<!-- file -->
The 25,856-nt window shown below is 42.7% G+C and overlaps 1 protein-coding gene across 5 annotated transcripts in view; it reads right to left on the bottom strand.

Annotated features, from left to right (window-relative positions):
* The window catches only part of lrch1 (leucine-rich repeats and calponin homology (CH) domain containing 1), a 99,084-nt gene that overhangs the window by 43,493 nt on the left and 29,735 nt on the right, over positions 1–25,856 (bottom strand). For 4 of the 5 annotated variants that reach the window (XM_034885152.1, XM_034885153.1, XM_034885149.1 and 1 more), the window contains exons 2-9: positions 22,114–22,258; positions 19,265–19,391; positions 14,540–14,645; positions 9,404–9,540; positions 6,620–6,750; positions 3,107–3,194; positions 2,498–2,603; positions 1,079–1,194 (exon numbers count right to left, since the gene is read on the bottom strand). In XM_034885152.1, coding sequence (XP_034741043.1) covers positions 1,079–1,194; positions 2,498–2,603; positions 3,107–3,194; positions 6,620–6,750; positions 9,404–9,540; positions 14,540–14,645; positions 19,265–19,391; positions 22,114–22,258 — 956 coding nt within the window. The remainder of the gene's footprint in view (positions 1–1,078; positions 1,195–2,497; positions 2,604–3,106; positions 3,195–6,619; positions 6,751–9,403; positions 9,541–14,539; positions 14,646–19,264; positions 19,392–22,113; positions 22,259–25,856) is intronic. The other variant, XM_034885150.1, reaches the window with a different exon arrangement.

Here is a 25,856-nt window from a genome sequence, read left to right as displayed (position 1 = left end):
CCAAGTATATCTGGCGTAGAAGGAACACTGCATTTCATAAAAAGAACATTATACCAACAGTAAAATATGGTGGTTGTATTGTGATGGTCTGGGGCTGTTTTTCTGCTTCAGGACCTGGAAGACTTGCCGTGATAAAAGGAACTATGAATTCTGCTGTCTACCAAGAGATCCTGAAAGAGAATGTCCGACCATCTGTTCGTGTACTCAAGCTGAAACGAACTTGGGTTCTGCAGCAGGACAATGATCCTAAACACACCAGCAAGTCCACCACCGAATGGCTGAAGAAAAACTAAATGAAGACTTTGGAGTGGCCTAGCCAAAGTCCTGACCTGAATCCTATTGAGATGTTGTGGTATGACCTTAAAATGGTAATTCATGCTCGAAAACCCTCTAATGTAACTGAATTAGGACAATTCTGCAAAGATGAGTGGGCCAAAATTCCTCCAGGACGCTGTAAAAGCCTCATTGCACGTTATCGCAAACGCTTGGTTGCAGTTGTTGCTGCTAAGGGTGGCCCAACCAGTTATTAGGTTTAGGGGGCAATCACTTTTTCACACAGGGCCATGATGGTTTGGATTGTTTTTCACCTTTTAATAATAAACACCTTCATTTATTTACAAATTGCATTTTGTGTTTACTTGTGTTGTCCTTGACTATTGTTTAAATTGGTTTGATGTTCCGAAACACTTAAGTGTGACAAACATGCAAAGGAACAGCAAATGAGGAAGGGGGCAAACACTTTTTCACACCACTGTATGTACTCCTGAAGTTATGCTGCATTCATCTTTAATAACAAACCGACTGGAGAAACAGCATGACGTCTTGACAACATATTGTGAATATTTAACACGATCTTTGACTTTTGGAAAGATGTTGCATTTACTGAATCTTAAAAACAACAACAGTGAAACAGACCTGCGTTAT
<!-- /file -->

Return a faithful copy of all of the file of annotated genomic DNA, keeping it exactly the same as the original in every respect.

The 25,856-nt window shown below is 42.7% G+C and overlaps 1 protein-coding gene across 5 annotated transcripts in view; it reads right to left on the bottom strand.

Annotated features, from left to right (window-relative positions):
* The window catches only part of lrch1 (leucine-rich repeats and calponin homology (CH) domain containing 1), a 99,084-nt gene that overhangs the window by 43,493 nt on the left and 29,735 nt on the right, over positions 1–25,856 (bottom strand). For 4 of the 5 annotated variants that reach the window (XM_034885152.1, XM_034885153.1, XM_034885149.1 and 1 more), the window contains exons 2-9: positions 22,114–22,258; positions 19,265–19,391; positions 14,540–14,645; positions 9,404–9,540; positions 6,620–6,750; positions 3,107–3,194; positions 2,498–2,603; positions 1,079–1,194 (exon numbers count right to left, since the gene is read on the bottom strand). In XM_034885152.1, coding sequence (XP_034741043.1) covers positions 1,079–1,194; positions 2,498–2,603; positions 3,107–3,194; positions 6,620–6,750; positions 9,404–9,540; positions 14,540–14,645; positions 19,265–19,391; positions 22,114–22,258 — 956 coding nt within the window. The remainder of the gene's footprint in view (positions 1–1,078; positions 1,195–2,497; positions 2,604–3,106; positions 3,195–6,619; positions 6,751–9,403; positions 9,541–14,539; positions 14,646–19,264; positions 19,392–22,113; positions 22,259–25,856) is intronic. The other variant, XM_034885150.1, reaches the window with a different exon arrangement.

Here is a 25,856-nt window from a genome sequence, read left to right as displayed (position 1 = left end):
CCAAGTATATCTGGCGTAGAAGGAACACTGCATTTCATAAAAAGAACATTATACCAACAGTAAAATATGGTGGTTGTATTGTGATGGTCTGGGGCTGTTTTTCTGCTTCAGGACCTGGAAGACTTGCCGTGATAAAAGGAACTATGAATTCTGCTGTCTACCAAGAGATCCTGAAAGAGAATGTCCGACCATCTGTTCGTGTACTCAAGCTGAAACGAACTTGGGTTCTGCAGCAGGACAATGATCCTAAACACACCAGCAAGTCCACCACCGAATGGCTGAAGAAAAACTAAATGAAGACTTTGGAGTGGCCTAGCCAAAGTCCTGACCTGAATCCTATTGAGATGTTGTGGTATGACCTTAAAATGGTAATTCATGCTCGAAAACCCTCTAATGTAACTGAATTAGGACAATTCTGCAAAGATGAGTGGGCCAAAATTCCTCCAGGACGCTGTAAAAGCCTCATTGCACGTTATCGCAAACGCTTGGTTGCAGTTGTTGCTGCTAAGGGTGGCCCAACCAGTTATTAGGTTTAGGGGGCAATCACTTTTTCACACAGGGCCATGATGGTTTGGATTGTTTTTCACCTTTTAATAATAAACACCTTCATTTATTTACAAATTGCATTTTGTGTTTACTTGTGTTGTCCTTGACTATTGTTTAAATTGGTTTGATGTTCCGAAACACTTAAGTGTGACAAACATGCAAAGGAACAGCAAATGAGGAAGGGGGCAAACACTTTTTCACACCACTGTATGTACTCCTGAAGTTATGCTGCATTCATCTTTAATAACAAACCGACTGGAGAAACAGCATGACGTCTTGACAACATATTGTGAATATTTAACACGATCTTTGACTTTTGGAAAGATGTTGCATTTACTGAATCTTAAAAACAACAACAGTGAAACAGACCTGCGTTAT